If you can’t get the local felines going with “Space Warrior”, try them on the “Scratchapella” – without the drums holding all those rayguns carefully in place, the effect is the techno/laser-beam equivalent of an unmanned garden hose set to stun. “Falling Stars” begins very much like Roman Flügel’s remix of Audion’s “Just Fucking”, but quickly traverses any sexual fantasy to find itself among distant heavenly bodies. It glides beautifully, making it right across the galaxy in a little over nine minutes. Not bad for two geeks and their machines, is it? Forget all that new age twaddle, if you want to experience astral travel from the comfort of your own headphones/nightclub, this is just the (space) ticket.

Smith N Hack / Smith N Hack 03
[Listen]
[Peter Chambers]


September 18, 2007

Basteroid - Upset Ducks

At first it’s hard for me to imagine Upsets Ducks being used for dancing. I mean, I’ve felt that alchemy before, where physically encountering the music at proper volume in a dark and sweaty room consecrated to moving your ass makes even the most unassuming jams take on dimensions you couldn’t imagine in your most feverish headphone dreams, but Sebastian Riedl’s long-playing debut under the Basteroid name is too captivating in its insular, rough-and-smooth way to imagine listening communally, let alone dancing. The opening “16 Steps Away from the Stars” especially soft shoes its could-be-huge raft of interlocking burbles, melodic stabs, and static washes into something that seems to be continually turning away from the listener into somewhere more private and inaccessible; sure enough, having to be the pursuer just makes the attraction of the track fiercer.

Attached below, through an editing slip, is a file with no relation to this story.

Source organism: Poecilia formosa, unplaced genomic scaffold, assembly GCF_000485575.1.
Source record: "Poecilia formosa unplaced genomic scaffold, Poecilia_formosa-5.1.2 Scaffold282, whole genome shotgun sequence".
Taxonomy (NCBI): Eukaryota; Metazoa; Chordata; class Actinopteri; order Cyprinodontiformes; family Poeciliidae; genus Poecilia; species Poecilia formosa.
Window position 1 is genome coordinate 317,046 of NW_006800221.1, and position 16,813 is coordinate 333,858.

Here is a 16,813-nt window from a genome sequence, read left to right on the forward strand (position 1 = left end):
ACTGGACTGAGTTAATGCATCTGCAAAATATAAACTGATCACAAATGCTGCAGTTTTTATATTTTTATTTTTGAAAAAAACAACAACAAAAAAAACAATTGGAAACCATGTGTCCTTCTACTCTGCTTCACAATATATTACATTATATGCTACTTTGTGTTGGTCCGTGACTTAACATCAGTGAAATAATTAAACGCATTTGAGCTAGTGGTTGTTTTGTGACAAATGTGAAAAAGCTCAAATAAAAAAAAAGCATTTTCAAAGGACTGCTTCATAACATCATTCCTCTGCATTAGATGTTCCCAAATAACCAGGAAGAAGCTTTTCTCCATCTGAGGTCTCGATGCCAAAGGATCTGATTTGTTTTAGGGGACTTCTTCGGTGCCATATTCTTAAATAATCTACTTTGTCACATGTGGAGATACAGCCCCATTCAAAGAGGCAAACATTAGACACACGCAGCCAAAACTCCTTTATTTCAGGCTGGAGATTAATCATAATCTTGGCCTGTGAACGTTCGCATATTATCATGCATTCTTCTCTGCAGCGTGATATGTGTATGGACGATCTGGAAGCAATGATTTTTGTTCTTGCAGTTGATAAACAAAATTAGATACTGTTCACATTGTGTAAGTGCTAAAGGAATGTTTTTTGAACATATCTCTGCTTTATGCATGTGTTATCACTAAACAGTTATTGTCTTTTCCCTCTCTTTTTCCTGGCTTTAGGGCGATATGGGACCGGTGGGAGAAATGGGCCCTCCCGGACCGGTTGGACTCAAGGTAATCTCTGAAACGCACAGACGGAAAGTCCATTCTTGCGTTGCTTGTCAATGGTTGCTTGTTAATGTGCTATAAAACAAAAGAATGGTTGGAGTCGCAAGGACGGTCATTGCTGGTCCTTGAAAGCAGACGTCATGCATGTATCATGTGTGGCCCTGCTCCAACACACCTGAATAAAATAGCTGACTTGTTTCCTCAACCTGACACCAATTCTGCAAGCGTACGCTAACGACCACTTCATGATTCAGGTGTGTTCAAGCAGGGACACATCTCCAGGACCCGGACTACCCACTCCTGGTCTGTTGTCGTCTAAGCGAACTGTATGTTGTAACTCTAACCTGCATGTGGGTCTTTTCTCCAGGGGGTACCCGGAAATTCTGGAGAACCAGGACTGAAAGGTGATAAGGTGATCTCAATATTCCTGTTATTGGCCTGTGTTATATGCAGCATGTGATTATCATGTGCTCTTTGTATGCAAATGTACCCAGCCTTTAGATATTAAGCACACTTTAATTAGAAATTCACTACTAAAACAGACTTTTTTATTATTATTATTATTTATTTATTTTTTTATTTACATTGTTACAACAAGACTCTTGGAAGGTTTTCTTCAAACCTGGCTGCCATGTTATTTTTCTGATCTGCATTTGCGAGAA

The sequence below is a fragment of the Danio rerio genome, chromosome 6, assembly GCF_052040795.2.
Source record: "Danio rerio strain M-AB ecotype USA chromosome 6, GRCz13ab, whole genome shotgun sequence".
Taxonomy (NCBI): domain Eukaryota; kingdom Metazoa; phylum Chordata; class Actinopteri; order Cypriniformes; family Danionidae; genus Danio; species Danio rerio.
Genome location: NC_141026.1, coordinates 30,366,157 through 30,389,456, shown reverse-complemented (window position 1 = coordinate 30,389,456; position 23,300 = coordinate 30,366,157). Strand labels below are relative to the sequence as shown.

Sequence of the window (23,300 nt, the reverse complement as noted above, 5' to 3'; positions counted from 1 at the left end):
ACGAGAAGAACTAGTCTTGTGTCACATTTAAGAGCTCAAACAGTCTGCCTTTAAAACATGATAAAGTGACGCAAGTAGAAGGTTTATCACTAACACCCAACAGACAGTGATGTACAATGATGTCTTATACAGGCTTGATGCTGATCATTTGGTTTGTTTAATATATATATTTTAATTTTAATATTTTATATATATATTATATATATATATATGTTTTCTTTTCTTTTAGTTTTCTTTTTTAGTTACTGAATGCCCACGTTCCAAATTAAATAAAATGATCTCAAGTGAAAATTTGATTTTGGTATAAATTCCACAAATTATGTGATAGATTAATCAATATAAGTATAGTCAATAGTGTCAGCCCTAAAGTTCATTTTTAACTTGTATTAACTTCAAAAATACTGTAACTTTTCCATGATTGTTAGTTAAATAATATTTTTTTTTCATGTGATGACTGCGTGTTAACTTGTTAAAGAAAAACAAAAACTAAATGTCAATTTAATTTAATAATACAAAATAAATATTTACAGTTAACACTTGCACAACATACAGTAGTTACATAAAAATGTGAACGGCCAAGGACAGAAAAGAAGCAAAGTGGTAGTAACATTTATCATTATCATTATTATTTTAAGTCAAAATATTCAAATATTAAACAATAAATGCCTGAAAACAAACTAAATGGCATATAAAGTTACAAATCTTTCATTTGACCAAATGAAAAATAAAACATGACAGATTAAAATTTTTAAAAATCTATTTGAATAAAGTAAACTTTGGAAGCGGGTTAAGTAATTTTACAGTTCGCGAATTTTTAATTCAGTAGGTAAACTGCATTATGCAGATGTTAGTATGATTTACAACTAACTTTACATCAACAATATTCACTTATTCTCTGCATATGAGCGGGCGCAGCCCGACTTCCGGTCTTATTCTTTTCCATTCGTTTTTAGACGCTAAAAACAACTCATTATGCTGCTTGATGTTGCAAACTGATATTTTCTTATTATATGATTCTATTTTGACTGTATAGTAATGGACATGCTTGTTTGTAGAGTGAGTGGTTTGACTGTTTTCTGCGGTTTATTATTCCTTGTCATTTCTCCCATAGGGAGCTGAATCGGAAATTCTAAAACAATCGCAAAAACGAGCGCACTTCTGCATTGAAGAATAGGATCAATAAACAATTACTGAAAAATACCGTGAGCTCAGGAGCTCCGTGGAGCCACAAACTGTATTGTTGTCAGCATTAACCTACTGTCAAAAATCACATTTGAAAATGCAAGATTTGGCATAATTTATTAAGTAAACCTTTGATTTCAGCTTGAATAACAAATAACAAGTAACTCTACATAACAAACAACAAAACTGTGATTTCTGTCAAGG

Which isn’t to say at all that Basteroid sounds difficult or obtuse or dull; each track here packs all the “cloudbursts, breakdowns, and big hooks” that Peter Chambers summed up as the hallmarks of Areal’s sound in Beatz semi-recently. The artist and record that Riedl’s work here summons unavoidably to mind for those of us who are happy observers but not necessarily devotees of techno is The Field’s From Here We Go Sublime. But as good as that record is, the title is maybe even more appropriate for Upsets Ducks (although I wouldn’t want to lose Riedl’s sense of humor); Axel Willner’s opus opts for the in-your-face sparkle that makes his name so appropriate (think field as ground versus object, not plot of land) whereas the sneakier apogees of Basteroid get to the same heights by rougher, subtler, more sublime means.

Once Riedl hits the late period trifecta of “Pulsador de Alarma”/ “Allright” / “Un Dos Windows” it’s clear that although he’s not so headphone-pointillist as Willner he’s at least his match in crafting snarky movers that don’t so much burst at you as slyly insinuate themselves into your hindbrain. Like a lot of listeners normally so devoted to the Word, or at least the Voice, I can’t say I can actually hum any melodies even after weeks of devoted (obsessive?) listening, but I do find its steady, building pulse threading its way into more and more of my waking life.

Even as the construction of this album apparently disturbed the waterfowl outside his studio (especially the buzzy, grainy “Attention: Upsets Ducks,” I’d imagine), Riedl was crafting a near seamless 70 minutes that deserves to rival Willner’s big debut for the affections of those who normally listen to things with guitars in them.

I lack the technical or genre vocabulary to communicate to the diehards the difference in technique between, I can only talk about emotion: The Field is more like the sensation of sunshine on your face, a train ride to a new city, leaning in to kiss someone; Basteroid evokes instead the feeling of finally leaving work for the day, walking alone through your city late at night, falling asleep to the muted sound of the party next door. That the former is more obviously, maybe even aggressively ‘good’ as a set of signifiers is true, but there’s at least as much space (if not more) in my life for the latter. Riedl is definitely still capable of tearing up a dancefloor but he along with his contemporaries have finally learned the hard lessons of techno’s rich history of trying to make albums: how to craft an experience beyond that of getting up and moving, while still allowing the latter response. The result is rich and compelling enough to warrant repeated listens even from the neophytes.

Areal / AREALCD 6
[Listen]
[Ian Mathers]